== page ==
Berlin: The Downfall 19145 is Antony Beevor's brilliant account of the fall of the Third Reich. The Red Army had much to avenge when it finally reached the frontiers of the Reich in January 1945.
Political instructors rammed home the message of Wehrmacht and SS brutality.
The result was the most terrifying example of fire and sword ever known, with tanks crushing refugee columns under their tracks, mass rape, pillage and destruction.
Hundreds of thousands of women and children froze to death or were massacred because Nazi Party chiefs, refusing to face defeat, had forbidden the evacuation of civilians.
Over seven million fled westwards from the terror of the Red Army. Antony Beevor reconstructs the experiences of those millions caught up in the nightmare of the Third Reich's final collapse, telling a terrible story of pride, stupidity, fanatacism, revenge and savagery, but also one of astonishing endurance, self-sacrifice and survival against all odds.
- Format: Paperback
- Pages: 528 pages, Illustrations
- Publisher: Penguin Books Ltd
- Publication Date: 04/10/2007
- Category: European history
- ISBN: 9780141032399
Showing 1 - 5 of 5 reviews.
Review by anderew
You really feel the despair of the Berliners in this book. After a lifetime avidly consuming films and books celebrating the battle with the Nazis where 1945 was the sensational finale it was a slap in the face to see the view from the other side. I really empathized with the Berliners and could sense the 'end of the world' that they were facing. The book also conveyed a sense of the pathetic as the mighty war machine that threatened us all could hardly manage to find the fuel for a single tank leading escaping civilians to safety. This book affected the way I think and feel about our security.
Review by mareki
Another brilliantly managed & expertly detailed study by Beevor. I read this after being so impressed by his books on the Spanish Civil War & Stalingrad & wasn't disappointed. 26/3/08
Review by theboylatham
Six out of ten.
A complete history of the last months of World War Two. As the Russians and the Allies closed in on Berlin, this book examines how it affected the lives of ordinary Berliners as well as those still clinging to the power of the Third Reich.
Review by nigeyb
Having read - and been gripped by - Stalingrad, I had to read this. Two sides of the same coin. Painstakingly researched and clearly written. This is a superb book that I heartily recommend
Review by Polaris-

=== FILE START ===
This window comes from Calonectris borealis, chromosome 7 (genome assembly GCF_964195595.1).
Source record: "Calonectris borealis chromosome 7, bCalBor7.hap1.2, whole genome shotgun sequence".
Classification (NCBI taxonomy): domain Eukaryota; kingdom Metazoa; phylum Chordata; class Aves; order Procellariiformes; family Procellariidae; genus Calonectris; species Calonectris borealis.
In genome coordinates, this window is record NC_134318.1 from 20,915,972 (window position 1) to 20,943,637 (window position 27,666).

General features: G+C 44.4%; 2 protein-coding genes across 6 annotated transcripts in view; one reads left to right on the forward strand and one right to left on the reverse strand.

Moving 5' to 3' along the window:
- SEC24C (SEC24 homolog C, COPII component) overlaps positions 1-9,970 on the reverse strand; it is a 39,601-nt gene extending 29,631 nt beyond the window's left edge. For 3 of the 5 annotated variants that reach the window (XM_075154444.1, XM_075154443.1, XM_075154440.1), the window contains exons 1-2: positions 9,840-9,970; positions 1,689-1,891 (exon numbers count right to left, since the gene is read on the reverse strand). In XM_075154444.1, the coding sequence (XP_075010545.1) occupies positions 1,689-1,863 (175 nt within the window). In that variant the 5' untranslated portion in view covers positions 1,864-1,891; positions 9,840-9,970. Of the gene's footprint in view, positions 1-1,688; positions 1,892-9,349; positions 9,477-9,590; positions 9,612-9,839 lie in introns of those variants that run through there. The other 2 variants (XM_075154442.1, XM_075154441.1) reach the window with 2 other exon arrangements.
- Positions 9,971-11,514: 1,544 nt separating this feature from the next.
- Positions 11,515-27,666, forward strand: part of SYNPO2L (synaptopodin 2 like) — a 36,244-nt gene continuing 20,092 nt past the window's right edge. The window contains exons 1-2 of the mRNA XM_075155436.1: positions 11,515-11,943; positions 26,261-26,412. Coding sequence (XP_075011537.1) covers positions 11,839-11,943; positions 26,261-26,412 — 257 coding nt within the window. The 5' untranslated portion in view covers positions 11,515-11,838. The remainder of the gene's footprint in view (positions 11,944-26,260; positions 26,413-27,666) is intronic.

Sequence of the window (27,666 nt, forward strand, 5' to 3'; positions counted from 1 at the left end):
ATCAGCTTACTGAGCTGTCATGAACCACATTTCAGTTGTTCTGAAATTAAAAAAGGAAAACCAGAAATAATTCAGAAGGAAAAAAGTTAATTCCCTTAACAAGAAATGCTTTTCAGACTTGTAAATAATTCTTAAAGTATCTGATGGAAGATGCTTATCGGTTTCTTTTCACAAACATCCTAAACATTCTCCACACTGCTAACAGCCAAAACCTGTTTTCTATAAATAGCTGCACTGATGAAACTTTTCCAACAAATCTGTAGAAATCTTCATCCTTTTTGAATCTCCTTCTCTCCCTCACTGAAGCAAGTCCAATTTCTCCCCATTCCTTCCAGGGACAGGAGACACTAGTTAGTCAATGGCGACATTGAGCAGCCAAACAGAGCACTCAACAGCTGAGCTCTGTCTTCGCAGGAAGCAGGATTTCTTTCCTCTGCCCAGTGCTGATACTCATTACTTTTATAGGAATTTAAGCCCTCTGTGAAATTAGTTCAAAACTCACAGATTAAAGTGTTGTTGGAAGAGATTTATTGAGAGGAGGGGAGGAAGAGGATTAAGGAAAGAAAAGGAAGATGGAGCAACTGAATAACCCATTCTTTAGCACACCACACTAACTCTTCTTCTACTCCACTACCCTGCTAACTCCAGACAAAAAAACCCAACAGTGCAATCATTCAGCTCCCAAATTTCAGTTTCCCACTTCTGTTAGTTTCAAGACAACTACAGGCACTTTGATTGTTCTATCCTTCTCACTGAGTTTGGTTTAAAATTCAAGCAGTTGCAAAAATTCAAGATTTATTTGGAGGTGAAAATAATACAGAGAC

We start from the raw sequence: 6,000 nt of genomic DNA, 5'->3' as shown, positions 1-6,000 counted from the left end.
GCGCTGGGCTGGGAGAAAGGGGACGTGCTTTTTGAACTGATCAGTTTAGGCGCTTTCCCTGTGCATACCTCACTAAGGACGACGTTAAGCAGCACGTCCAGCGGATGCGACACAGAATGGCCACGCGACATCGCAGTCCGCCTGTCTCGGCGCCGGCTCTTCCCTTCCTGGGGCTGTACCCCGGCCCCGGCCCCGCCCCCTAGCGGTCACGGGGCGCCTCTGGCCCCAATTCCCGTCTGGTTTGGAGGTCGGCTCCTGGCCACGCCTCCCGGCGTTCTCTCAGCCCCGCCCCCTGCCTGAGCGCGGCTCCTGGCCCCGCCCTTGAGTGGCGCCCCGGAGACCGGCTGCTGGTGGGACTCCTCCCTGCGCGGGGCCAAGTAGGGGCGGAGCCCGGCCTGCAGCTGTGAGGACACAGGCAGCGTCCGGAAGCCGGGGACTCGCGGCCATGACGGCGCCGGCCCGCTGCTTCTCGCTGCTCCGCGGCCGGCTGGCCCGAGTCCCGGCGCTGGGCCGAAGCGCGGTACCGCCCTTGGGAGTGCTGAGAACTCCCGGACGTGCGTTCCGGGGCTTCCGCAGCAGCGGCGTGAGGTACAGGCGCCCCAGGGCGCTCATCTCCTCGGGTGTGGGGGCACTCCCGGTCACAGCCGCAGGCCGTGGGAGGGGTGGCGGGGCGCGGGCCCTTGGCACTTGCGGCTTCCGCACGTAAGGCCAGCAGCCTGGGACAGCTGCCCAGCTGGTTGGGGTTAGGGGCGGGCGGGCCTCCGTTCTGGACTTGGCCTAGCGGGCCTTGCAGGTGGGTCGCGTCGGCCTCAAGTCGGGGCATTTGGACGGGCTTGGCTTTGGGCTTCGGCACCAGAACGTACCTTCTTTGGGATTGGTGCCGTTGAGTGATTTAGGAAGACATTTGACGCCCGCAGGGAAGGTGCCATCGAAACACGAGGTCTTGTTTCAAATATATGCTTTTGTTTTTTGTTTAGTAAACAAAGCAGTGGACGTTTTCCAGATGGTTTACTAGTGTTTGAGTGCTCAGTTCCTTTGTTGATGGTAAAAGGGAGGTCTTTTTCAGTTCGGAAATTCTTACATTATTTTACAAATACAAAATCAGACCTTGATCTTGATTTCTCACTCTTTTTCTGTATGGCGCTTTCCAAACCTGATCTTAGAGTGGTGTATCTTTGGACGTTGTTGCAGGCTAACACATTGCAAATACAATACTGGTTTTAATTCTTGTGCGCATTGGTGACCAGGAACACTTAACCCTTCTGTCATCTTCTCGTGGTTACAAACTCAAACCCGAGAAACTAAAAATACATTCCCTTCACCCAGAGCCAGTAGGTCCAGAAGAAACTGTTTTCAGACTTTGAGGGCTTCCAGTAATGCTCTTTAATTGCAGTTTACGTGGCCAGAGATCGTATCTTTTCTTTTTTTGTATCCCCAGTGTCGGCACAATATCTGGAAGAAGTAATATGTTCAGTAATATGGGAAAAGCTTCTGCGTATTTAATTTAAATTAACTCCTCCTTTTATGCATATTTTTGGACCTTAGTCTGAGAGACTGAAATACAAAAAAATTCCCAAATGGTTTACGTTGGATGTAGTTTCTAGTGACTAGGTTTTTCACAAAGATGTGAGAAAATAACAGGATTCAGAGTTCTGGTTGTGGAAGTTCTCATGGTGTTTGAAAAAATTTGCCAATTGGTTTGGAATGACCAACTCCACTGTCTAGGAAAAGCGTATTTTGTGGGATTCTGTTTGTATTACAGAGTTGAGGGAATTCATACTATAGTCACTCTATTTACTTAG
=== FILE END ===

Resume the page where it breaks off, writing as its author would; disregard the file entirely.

In two words: utterly compelling. Antony Beevor's widely praised account of the ultimate battle for the heart of the Nazi Reich, and the pure horror of it all, is a book worthy of high praise indeed. The scene is ably set in the opening chapters with the setting of the various battle orders, the intricacies of the political machinations in fearsome effect, and the descriptions of lives interrupted on the home fronts; Beevor expertly brings the reader with him into the new year of 1945 as the final battle for Europe's fate is about to play out. As the front moves ever nearer to the Reich's own frontiers the Soviet political officers and the commissars tell their charges that the Germans had -"...sown the wind, and now they are harvesting the whirlwind."The overwhelming sense is one of 'total war'. Nevertheless, his approach is one that manages to keep the facts clear and uncluttered, and the potentially complicated maneuverings of multiple military units are brought across to the reader without confusion. The book also succeeds in that it gives the reader a good impression of the human aspects of the conflict. The research for this book must have been a labour of love of sorts, as the amount of detail imparted from such a wide variety of first-class primary sources is very impressive. From the archives of the former Soviet Union and the two Germanies, as well as those of British, US, French, Swedish and countless other origins, the author manages to convey with complete authenticity the experiences of those involved at every conceivable level of the 20th century's defining event. The use of source material - a combination of diaries, letters to or from the front, memoirs written at a distance of years, interviews during PoW interrogations - is highly effective at getting across the sheer size and impact of the whole conflict in Europe. We hear the voices of individual 'normal' people (peasants, conscripts, the urban poor and the middle classes alike) as frequently as those of the generals, politicians, or the privileged few. Writers and journalists such as Vassily Grossman are often reporting from the front (or sometimes more interestingly from just behind the front). At once you are in the icy trenches or the firing positions with the Soviets' 1st Guards Tank Army, the next you are in the operations room of an opposing German Panzer division, or a retreating SS regiment. The reader has the dubious privilege of being privy to the Machiavellian orchestrations of Stalin and Beria, as they play off the competing rivalries of Generals Zhukov and Koniyev against each other for both egotistical and self-serving strategic reasons; as well of course as the persistent mutual mistrusts of the Red Army's front line units with those of the party's NKVD political detachments. I had not previously been quite so aware either of quite how much contempt Stalin had for his leading generals, and how despicably he wouldn't hesitate to treat them when he considered it politically expedient to. Obviously he shares this odious trait (along with countless others) with his opposite number in Berlin.Similarly, the chaos and mayhem afoot in the various German organisations: of the Reich, the Nazi Party, the SS, and the different branches of the armed forces becomes clear. The disorder and sense of an empire collapsing all around, while Hitler fiddles in his 'Fuhrerbunker' is at once both a fascinating and grimly captivating thing to behold. I found myself wondering quite what Uncle Dolfi (as the Goebbels children called their leader) thought to himself as he sat in his quarters, resting between blood vessel bursting fits of temper at the daily strategic conferences, staring at his favourite portrait of Frederick the Great...Less frequently we are kept reminded that this is indeed a world at war, and the picture will momentarily broaden to include aspects of the various alliances and the varying degrees of cooperation or sometimes non-cooperation. The ever-present paranoia on the part of Stalin towards Roosevelt and particularly Churchill becomes an increasingly noticeable element in the story of the race to Berlin's conquest. Nevertheless, the story of the western allies' advance across the Rhine and into the heart of Germany is referenced when relevant to the narrative. The roots of the looming Cold War face-off between the western allies and the Soviets are clearly visible here. The grisly downfall unfolds in more or less chronological order as the chapters rotate from one aspect of the conflict to the next. The now well documented horrors of the Nazi Holocaust are not a central theme in this book, as it is more a case of the different camps' liberations being acknowledged in the narrative as they occur during the course of the Germans' hasty and destructive withdrawal from the advancing armies. The book is certainly not for the fainthearted though as there are necessarily countless and almost relentless accounts of the many horrors conducted by all sides in this war - in particular the many atrocities towards the civilian populations by the Red Army. (The German forces had of course "sown their wind" as they Blitzkrieged their way across the continent between 1939 and 1942, to say nothing of their monstrous racial atrocities.) Beevor tackles the subject of rape by Soviet soldiers head on. He notes that the victims were not restricted to German women, but that many Soviet or Polish citizens, including former concentration and prison camp inmates (some Jewish survivors among them too), were also brutally attacked. He actually defines four distinct stages of this most awful of crimes: The first when the initial wave of advancing soldiers occupies a civilian area; the second when the vanguard moves on and the following wave of combat units arrives (often the most indiscriminate and horrific of the phases); the third and fourth stages as with the war's end, the horrors of survival for some women in post-Nazi Germany include committing themselves to the 'protection' of one particular Red Army soldier or other. Certainly not easy subject matter at all, and not without academic controversy either, but I think that Beevor covers the subject as sensitively as could be reasonably expected. I listened to the audiobook edition, read superbly by British actor Sean Barrett. His voice is somewhere between Olivier (think BBC's 1970s "The World at War") and Burton's noble authority. Never a distraction, and often enhancing somehow the authenticity of the whole production. I loved the way he says the Russian and German generals' names, especially "Rokossovsky"! Also the subtle accenting he put on occasionally when quoting the slogans of advancing/retreating troops for example. I realised early on that I would need to get out a decent map of Germany to help me picture the movement of the various events as the Germans capitulated, though a quick check online tells me that the print edition has reasonably good maps of the key stages covered.Maybe my 'review' should have ended after the first sentence, I'm not sure. But for anyone with an interest in the history of modern Europe, or in the dehumanisation that accompanies warfare - and the everyman's and everywoman's experience of that process, this book is a must.